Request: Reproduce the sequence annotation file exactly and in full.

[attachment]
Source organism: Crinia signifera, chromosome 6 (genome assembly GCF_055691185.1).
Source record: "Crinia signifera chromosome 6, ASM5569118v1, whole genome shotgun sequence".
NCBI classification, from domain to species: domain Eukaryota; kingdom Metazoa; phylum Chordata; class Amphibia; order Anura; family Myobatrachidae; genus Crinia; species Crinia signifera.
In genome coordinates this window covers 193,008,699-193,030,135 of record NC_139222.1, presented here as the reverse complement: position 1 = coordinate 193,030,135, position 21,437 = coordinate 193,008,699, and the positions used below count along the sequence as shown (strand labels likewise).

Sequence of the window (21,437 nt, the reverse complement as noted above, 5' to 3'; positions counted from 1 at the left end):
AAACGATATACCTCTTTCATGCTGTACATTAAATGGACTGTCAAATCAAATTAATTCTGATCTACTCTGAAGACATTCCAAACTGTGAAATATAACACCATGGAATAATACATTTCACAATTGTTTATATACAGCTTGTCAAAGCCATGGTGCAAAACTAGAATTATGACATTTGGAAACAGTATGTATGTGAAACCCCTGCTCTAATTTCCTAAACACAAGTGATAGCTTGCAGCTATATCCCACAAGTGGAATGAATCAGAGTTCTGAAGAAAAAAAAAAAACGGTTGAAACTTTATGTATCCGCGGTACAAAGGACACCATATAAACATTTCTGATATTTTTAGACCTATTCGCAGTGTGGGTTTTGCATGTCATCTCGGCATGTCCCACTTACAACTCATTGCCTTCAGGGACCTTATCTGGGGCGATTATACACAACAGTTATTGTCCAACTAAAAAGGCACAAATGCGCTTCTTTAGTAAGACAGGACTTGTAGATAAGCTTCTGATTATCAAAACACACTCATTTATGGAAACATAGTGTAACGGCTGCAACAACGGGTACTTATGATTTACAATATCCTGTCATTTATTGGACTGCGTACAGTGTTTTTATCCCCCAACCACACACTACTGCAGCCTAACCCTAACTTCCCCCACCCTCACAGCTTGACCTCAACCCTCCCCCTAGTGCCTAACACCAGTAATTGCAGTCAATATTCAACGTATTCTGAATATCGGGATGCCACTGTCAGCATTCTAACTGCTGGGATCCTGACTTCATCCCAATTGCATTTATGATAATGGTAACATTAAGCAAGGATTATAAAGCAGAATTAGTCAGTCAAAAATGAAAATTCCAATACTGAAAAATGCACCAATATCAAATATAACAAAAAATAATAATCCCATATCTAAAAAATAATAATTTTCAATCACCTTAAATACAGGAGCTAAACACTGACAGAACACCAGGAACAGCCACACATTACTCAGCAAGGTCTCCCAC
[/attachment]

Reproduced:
Source organism: Crinia signifera, chromosome 6 (genome assembly GCF_055691185.1).
Source record: "Crinia signifera chromosome 6, ASM5569118v1, whole genome shotgun sequence".
NCBI classification, from domain to species: domain Eukaryota; kingdom Metazoa; phylum Chordata; class Amphibia; order Anura; family Myobatrachidae; genus Crinia; species Crinia signifera.
In genome coordinates this window covers 193,008,699-193,030,135 of record NC_139222.1, presented here as the reverse complement: position 1 = coordinate 193,030,135, position 21,437 = coordinate 193,008,699, and the positions used below count along the sequence as shown (strand labels likewise).

Sequence of the window (21,437 nt, the reverse complement as noted above, 5' to 3'; positions counted from 1 at the left end):
AAACGATATACCTCTTTCATGCTGTACATTAAATGGACTGTCAAATCAAATTAATTCTGATCTACTCTGAAGACATTCCAAACTGTGAAATATAACACCATGGAATAATACATTTCACAATTGTTTATATACAGCTTGTCAAAGCCATGGTGCAAAACTAGAATTATGACATTTGGAAACAGTATGTATGTGAAACCCCTGCTCTAATTTCCTAAACACAAGTGATAGCTTGCAGCTATATCCCACAAGTGGAATGAATCAGAGTTCTGAAGAAAAAAAAAAAACGGTTGAAACTTTATGTATCCGCGGTACAAAGGACACCATATAAACATTTCTGATATTTTTAGACCTATTCGCAGTGTGGGTTTTGCATGTCATCTCGGCATGTCCCACTTACAACTCATTGCCTTCAGGGACCTTATCTGGGGCGATTATACACAACAGTTATTGTCCAACTAAAAAGGCACAAATGCGCTTCTTTAGTAAGACAGGACTTGTAGATAAGCTTCTGATTATCAAAACACACTCATTTATGGAAACATAGTGTAACGGCTGCAACAACGGGTACTTATGATTTACAATATCCTGTCATTTATTGGACTGCGTACAGTGTTTTTATCCCCCAACCACACACTACTGCAGCCTAACCCTAACTTCCCCCACCCTCACAGCTTGACCTCAACCCTCCCCCTAGTGCCTAACACCAGTAATTGCAGTCAATATTCAACGTATTCTGAATATCGGGATGCCACTGTCAGCATTCTAACTGCTGGGATCCTGACTTCATCCCAATTGCATTTATGATAATGGTAACATTAAGCAAGGATTATAAAGCAGAATTAGTCAGTCAAAAATGAAAATTCCAATACTGAAAAATGCACCAATATCAAATATAACAAAAAATAATAATCCCATATCTAAAAAATAATAATTTTCAATCACCTTAAATACAGGAGCTAAACACTGACAGAACACCAGGAACAGCCACACATTACTCAGCAAGGTCTCCCAC